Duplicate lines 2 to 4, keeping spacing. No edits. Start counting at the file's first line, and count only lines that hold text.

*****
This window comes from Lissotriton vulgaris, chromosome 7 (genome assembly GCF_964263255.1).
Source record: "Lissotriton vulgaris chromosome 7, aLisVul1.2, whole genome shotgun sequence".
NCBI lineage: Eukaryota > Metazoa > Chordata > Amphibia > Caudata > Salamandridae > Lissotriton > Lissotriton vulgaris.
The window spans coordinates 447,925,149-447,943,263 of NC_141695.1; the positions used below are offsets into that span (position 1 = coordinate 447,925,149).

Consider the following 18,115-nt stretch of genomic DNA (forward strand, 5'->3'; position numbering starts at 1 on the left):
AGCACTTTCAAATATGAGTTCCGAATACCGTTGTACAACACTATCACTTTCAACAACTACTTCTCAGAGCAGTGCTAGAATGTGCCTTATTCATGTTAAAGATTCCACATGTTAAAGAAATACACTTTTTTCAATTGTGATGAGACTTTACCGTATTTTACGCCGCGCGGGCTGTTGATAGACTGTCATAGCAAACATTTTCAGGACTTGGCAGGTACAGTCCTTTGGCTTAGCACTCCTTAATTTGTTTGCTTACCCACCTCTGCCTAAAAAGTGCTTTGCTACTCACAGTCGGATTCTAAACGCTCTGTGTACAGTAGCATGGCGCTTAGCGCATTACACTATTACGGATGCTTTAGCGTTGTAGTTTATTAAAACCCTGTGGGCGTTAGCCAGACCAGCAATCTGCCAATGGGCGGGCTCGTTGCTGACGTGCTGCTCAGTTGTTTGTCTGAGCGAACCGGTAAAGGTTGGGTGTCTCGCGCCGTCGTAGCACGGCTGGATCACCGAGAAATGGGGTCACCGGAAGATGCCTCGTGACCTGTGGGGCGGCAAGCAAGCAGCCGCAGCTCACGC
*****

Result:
Source record: "Lissotriton vulgaris chromosome 7, aLisVul1.2, whole genome shotgun sequence".
NCBI lineage: Eukaryota > Metazoa > Chordata > Amphibia > Caudata > Salamandridae > Lissotriton > Lissotriton vulgaris.
The window spans coordinates 447,925,149-447,943,263 of NC_141695.1; the positions used below are offsets into that span (position 1 = coordinate 447,925,149).